Stop Overcomplicating Things

Life is as simple or as complicated as you make it out to be.

Life is not easy, but it definitely does not have to be as challenging as we make it. Relationships, careers, guilt, expectations, self-worth – so many factors can influence the way we perceive the world and the way we perceive our lives.

It is so easy to get caught up in all the drama, gossip, and assumptions we make about each other. It is so easy to convince ourselves that our life circumstances are not our fault. It is so easy to blame other people, especially the ones closest to us, for all our misfortune and limitations.

There is always an excuse.

Though this blame game is an easier option in the short-term, it really overcomplicates life in the long-term. The effects of playing the victim of our lives over a number of years eventually becomes difficult to manage and seemingly impossible to escape.

Think of a time when you blamed someone for something. It does not have to be a big event. It can be as simple as someone driving under the speed limit on the highway; a grocery store lane with the light flashing because some person grabbed a box with no price tag on it; a spouse who takes too long in the shower causing you to run late for work. It can be the rain, the snow, the wind, the traffic, the long lines at the store, other people’s parking jobs, and so on. There has to be something you blamed someone else for in the recent past.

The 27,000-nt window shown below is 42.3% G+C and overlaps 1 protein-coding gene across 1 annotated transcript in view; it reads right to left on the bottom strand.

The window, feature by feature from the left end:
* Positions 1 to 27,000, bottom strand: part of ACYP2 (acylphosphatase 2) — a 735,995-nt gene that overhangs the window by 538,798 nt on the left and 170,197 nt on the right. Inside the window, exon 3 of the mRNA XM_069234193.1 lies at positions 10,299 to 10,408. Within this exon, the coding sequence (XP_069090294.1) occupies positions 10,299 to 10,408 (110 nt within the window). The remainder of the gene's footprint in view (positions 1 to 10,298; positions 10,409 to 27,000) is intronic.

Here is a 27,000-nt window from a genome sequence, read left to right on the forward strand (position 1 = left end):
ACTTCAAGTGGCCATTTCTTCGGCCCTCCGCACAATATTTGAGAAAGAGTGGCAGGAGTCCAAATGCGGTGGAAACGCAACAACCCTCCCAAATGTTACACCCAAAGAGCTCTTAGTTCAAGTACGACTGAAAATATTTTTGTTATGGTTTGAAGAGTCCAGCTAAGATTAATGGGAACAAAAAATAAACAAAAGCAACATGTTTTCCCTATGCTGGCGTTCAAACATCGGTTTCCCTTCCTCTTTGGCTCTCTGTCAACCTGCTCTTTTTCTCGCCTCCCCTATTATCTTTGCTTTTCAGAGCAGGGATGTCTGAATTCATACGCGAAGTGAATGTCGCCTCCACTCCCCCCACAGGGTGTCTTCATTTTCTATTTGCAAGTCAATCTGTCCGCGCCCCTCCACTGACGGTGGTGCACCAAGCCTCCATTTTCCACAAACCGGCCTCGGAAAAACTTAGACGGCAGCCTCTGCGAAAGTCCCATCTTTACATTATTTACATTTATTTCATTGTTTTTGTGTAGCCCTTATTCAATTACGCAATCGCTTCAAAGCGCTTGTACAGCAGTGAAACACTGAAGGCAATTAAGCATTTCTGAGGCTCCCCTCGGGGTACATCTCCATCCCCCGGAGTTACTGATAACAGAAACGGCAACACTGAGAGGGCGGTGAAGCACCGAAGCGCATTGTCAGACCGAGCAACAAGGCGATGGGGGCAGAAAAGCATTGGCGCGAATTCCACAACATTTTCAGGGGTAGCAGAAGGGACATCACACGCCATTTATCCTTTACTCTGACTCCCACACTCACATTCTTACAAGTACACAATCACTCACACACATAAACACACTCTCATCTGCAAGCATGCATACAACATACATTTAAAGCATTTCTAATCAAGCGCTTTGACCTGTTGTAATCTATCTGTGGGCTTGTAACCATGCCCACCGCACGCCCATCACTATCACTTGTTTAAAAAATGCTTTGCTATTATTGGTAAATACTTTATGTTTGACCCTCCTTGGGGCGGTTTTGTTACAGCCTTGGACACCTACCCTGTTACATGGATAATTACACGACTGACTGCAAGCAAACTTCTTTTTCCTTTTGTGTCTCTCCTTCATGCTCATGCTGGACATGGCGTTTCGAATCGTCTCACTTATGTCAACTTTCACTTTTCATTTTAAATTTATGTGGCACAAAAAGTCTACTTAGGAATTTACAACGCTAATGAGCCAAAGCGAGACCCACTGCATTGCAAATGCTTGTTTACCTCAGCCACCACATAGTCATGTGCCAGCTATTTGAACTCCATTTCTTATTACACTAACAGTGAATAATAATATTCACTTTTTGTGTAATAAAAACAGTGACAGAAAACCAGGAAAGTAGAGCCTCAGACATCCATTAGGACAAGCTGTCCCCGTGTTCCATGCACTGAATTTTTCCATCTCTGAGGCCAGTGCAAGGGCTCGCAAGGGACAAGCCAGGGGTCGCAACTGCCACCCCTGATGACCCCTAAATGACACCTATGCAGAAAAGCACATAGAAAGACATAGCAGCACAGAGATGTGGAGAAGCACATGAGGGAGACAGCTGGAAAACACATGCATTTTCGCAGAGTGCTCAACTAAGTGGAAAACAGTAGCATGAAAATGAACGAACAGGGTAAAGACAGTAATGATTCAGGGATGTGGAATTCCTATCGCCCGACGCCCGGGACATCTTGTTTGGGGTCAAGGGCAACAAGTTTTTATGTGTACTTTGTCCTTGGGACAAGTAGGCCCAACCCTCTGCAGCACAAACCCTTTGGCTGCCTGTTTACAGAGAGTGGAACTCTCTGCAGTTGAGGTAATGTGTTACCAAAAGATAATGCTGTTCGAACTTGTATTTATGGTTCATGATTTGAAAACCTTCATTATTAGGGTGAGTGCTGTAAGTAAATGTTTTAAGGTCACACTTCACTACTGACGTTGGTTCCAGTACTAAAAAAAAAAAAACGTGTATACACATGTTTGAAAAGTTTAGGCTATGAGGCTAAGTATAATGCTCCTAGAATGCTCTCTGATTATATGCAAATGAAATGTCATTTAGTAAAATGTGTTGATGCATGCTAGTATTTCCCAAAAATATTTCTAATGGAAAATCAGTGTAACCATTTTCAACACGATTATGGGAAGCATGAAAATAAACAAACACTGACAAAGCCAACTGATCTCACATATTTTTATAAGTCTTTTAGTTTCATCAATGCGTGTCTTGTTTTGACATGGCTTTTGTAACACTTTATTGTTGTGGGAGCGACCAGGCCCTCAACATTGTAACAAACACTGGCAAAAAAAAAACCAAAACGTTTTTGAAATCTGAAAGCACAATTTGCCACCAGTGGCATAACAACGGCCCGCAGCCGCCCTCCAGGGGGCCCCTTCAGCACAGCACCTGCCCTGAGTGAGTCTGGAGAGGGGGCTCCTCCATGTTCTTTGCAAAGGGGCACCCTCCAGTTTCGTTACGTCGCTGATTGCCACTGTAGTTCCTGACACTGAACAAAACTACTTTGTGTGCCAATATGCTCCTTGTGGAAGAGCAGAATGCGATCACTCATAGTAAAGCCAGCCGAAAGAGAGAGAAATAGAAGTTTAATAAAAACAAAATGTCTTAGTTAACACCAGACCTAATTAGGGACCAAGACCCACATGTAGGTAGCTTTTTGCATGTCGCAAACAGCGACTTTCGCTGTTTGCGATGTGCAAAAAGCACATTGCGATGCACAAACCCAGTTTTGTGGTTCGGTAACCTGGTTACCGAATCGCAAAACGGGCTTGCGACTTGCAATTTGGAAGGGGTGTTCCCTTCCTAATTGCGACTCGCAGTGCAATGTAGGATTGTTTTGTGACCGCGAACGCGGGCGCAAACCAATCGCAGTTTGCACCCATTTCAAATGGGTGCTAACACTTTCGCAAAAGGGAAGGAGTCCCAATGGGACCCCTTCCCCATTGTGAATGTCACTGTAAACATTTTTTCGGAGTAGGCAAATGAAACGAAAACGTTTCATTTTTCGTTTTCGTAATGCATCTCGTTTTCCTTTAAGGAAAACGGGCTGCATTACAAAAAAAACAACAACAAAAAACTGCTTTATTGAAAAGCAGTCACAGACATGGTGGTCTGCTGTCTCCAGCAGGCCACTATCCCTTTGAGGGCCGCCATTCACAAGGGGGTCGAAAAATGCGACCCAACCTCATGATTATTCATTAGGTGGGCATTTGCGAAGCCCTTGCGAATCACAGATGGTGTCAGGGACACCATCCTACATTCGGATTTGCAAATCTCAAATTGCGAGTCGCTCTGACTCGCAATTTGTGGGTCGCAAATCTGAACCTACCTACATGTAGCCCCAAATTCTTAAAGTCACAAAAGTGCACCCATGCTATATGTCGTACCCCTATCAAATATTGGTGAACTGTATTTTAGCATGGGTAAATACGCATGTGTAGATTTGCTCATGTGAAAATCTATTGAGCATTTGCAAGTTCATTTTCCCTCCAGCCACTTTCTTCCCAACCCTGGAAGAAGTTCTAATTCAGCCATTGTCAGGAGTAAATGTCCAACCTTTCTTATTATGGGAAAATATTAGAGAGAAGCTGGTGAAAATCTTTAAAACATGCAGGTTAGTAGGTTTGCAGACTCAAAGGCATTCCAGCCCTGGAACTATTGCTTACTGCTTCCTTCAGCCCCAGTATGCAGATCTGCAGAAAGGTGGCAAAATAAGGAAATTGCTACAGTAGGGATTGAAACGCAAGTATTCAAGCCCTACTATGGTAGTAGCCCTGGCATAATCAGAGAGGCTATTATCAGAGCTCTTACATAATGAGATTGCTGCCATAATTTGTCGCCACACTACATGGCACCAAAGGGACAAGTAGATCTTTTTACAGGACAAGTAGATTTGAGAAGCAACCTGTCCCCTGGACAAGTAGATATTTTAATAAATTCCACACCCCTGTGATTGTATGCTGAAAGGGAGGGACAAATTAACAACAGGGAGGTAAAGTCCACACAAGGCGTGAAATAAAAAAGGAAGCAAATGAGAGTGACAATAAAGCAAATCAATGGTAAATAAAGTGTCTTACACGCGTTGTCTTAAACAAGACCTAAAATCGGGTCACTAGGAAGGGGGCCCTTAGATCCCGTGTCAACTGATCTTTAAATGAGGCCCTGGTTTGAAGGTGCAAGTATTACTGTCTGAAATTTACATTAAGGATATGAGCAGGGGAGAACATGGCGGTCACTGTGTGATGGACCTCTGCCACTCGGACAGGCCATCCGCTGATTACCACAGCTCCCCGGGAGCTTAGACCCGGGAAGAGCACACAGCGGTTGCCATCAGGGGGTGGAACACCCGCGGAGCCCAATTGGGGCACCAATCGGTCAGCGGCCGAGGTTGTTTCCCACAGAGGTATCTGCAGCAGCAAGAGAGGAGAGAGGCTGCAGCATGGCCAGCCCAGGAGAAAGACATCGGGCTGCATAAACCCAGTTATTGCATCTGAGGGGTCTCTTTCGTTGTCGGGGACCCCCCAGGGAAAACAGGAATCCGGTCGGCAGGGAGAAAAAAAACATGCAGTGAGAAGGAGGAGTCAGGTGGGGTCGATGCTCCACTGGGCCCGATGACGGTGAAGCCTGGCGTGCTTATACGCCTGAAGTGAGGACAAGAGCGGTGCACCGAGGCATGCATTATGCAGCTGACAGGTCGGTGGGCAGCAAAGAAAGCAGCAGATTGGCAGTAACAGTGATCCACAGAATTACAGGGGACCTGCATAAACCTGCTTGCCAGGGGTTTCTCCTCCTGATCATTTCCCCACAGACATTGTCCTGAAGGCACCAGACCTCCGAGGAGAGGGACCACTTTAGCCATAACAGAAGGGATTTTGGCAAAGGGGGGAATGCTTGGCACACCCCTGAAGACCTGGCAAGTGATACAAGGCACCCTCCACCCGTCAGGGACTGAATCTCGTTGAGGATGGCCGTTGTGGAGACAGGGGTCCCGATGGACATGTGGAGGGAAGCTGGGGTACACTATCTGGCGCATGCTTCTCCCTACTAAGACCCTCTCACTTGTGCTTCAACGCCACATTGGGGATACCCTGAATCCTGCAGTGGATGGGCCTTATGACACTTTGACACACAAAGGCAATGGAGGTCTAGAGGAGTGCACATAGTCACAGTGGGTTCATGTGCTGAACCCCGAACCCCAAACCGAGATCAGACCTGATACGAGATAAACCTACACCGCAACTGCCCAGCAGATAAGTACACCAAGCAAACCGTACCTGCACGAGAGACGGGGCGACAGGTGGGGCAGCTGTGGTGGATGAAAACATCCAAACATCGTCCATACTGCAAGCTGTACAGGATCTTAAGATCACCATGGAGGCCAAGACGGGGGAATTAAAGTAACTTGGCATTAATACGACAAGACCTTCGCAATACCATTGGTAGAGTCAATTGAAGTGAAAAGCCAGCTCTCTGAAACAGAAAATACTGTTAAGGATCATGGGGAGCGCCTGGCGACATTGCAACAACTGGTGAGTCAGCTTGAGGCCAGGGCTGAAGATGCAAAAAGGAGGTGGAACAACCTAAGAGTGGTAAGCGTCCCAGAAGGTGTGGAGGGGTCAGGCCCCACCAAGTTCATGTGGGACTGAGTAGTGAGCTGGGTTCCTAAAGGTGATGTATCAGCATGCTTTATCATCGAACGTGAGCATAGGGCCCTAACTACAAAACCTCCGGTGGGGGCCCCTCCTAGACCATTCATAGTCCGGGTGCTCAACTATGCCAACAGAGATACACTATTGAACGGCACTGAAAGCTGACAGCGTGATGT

What emotions do remember feeling during that time? Likely anger, frustration, lots of tension, maybe resentment, and a sense of entitlement. You probably uttered the phrase, “If that person did/did not do that, everything would be fine. That person is an inconsiderate idiot <or insert preferred derogatory phrase here>.” We have all done it. We have all thought this at one point or another.

But why? Why do we react like that? Why do we immediately assume that whatever occurred is someone else’s fault? Why do we even associate fault at all? Why not lean toward an attitude of acceptance and then use our brains to problem solve? It is far more efficient and so much less stressful to resist jumping to conclusions and think through the logical reasons why things are not going your way, rather than blame the nearest person.


Try this during your next commute to work: When someone cuts you off or does not let you merge onto the highway, before cursing at them, consider how important it is to get angry at the situation and whether the moment will pass quickly. Decide not to get angry and just plan your driving strategy in response to the changes you see around you. Chances are that the event will last five seconds or less and by the time you get to work you will not remember that it happened. In such a case, you are not letting external things impact your day. You can walk into work with one less complaint and be a more positive presence to those around you. Keep making small improvements like this and you will find yourself to be a much happier, simpler person.

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